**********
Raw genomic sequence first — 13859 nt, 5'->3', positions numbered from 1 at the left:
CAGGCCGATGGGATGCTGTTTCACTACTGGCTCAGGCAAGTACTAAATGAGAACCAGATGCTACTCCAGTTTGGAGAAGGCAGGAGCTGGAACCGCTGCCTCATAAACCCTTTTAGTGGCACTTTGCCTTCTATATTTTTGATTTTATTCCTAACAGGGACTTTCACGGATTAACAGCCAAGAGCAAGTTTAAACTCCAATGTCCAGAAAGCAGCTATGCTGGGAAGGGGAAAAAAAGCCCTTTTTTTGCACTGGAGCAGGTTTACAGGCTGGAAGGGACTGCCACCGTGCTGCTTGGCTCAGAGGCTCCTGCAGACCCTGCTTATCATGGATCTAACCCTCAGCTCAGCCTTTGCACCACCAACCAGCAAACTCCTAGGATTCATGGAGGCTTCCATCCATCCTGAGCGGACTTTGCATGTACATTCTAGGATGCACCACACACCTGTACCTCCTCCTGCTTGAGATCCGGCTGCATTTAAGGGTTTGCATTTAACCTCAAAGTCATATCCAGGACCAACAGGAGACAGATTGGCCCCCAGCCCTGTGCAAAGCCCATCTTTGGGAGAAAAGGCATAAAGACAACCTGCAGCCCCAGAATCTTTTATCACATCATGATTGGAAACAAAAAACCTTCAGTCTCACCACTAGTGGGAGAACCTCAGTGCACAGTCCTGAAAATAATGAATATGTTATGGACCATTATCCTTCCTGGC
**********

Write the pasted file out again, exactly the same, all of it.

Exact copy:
Raw genomic sequence first — 13859 nt, 5'->3', positions numbered from 1 at the left:
CAGGCCGATGGGATGCTGTTTCACTACTGGCTCAGGCAAGTACTAAATGAGAACCAGATGCTACTCCAGTTTGGAGAAGGCAGGAGCTGGAACCGCTGCCTCATAAACCCTTTTAGTGGCACTTTGCCTTCTATATTTTTGATTTTATTCCTAACAGGGACTTTCACGGATTAACAGCCAAGAGCAAGTTTAAACTCCAATGTCCAGAAAGCAGCTATGCTGGGAAGGGGAAAAAAAGCCCTTTTTTTGCACTGGAGCAGGTTTACAGGCTGGAAGGGACTGCCACCGTGCTGCTTGGCTCAGAGGCTCCTGCAGACCCTGCTTATCATGGATCTAACCCTCAGCTCAGCCTTTGCACCACCAACCAGCAAACTCCTAGGATTCATGGAGGCTTCCATCCATCCTGAGCGGACTTTGCATGTACATTCTAGGATGCACCACACACCTGTACCTCCTCCTGCTTGAGATCCGGCTGCATTTAAGGGTTTGCATTTAACCTCAAAGTCATATCCAGGACCAACAGGAGACAGATTGGCCCCCAGCCCTGTGCAAAGCCCATCTTTGGGAGAAAAGGCATAAAGACAACCTGCAGCCCCAGAATCTTTTATCACATCATGATTGGAAACAAAAAACCTTCAGTCTCACCACTAGTGGGAGAACCTCAGTGCACAGTCCTGAAAATAATGAATATGTTATGGACCATTATCCTTCCTGGC